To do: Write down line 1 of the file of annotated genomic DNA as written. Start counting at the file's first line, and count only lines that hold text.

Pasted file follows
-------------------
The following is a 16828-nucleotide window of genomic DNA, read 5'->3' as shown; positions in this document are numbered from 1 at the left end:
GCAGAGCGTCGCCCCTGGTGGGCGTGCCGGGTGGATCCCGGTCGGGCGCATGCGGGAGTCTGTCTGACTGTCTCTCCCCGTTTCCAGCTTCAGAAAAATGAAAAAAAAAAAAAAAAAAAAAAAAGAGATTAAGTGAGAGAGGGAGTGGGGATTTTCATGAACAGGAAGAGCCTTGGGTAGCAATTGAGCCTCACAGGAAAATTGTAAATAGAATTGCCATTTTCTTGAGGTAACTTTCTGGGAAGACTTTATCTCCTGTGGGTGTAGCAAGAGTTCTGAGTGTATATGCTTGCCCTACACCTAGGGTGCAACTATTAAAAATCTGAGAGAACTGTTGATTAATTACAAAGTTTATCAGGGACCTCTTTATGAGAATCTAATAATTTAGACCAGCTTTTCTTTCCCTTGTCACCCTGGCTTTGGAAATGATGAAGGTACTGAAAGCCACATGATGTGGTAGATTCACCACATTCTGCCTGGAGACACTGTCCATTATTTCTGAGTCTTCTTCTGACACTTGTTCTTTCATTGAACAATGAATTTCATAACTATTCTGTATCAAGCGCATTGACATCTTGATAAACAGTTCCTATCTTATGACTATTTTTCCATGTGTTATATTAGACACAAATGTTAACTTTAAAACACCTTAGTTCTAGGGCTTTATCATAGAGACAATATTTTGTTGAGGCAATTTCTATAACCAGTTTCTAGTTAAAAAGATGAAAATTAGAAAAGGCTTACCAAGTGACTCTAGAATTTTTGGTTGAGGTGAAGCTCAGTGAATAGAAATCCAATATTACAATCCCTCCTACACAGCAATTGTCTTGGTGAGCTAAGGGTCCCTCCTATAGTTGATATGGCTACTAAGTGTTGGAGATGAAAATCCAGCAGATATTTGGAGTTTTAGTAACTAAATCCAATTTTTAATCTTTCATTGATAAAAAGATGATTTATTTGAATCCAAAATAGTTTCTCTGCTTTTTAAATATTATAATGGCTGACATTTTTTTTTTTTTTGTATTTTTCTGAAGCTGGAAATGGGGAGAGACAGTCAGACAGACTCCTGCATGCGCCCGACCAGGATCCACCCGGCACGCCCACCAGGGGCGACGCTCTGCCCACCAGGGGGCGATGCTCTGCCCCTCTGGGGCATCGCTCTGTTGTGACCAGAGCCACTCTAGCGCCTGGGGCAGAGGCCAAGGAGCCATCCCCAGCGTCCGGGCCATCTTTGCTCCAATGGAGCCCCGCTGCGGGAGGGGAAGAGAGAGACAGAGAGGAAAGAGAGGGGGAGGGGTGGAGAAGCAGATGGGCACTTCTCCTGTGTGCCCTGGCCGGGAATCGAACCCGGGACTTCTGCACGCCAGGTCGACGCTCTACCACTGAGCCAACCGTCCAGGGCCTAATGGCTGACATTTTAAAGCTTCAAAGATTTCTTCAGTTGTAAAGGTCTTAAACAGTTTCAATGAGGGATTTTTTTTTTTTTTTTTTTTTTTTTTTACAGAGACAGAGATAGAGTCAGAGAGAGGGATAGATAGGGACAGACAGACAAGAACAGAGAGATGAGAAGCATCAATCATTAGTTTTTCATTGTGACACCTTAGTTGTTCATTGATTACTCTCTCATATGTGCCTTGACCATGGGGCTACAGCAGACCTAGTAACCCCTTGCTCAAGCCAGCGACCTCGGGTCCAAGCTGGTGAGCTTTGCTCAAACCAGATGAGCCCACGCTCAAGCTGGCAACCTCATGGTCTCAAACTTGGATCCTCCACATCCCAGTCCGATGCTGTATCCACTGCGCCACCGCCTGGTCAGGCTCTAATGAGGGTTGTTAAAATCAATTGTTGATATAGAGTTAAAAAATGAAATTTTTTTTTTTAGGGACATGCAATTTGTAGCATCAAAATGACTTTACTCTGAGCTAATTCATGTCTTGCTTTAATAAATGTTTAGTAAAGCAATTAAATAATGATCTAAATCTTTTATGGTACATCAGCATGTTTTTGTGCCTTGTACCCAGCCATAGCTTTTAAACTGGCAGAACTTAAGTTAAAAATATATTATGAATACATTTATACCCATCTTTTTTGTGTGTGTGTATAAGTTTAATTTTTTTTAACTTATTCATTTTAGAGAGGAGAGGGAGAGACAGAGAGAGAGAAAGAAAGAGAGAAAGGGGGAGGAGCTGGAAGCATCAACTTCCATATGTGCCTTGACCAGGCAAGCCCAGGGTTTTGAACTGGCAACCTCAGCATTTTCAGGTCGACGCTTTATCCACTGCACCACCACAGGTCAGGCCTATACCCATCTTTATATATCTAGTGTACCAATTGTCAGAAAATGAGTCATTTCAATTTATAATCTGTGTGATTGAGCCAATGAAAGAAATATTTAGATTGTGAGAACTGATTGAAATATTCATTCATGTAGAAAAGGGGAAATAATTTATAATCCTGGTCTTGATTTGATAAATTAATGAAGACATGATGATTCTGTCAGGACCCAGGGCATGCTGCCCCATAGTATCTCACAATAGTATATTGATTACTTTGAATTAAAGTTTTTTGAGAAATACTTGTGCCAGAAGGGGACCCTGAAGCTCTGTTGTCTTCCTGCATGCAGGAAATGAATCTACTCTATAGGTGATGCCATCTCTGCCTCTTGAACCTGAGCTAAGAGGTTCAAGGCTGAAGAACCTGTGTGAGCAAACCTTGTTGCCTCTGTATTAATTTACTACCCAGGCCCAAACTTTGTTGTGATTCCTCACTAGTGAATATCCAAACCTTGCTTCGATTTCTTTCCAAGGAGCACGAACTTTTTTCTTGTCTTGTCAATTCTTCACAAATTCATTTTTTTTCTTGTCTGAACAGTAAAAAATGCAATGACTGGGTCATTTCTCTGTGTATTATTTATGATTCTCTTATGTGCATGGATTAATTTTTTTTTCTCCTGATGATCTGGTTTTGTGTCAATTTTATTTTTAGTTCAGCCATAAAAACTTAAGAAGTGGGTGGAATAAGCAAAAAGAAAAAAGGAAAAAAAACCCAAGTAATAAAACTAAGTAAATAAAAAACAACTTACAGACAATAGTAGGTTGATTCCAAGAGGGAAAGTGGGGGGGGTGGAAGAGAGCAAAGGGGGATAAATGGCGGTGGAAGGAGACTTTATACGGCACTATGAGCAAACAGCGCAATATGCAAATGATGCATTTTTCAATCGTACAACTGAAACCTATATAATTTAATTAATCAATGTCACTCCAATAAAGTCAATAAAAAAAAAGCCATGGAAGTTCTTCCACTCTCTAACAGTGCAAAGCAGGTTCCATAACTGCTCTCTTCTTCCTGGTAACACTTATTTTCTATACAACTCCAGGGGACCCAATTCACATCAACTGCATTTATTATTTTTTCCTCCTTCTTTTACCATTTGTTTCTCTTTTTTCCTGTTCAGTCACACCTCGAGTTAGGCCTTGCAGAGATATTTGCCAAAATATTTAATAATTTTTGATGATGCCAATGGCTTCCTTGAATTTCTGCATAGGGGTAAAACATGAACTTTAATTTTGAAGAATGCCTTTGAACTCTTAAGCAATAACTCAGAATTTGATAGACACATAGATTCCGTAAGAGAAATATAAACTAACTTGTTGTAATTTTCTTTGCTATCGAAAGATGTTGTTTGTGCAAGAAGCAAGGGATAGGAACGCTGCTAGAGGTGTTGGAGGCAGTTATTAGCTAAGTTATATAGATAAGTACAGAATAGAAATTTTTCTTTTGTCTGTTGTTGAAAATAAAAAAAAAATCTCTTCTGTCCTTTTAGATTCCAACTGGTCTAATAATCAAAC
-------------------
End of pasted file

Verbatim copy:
The following is a 16828-nucleotide window of genomic DNA, read 5'->3' as shown; positions in this document are numbered from 1 at the left end: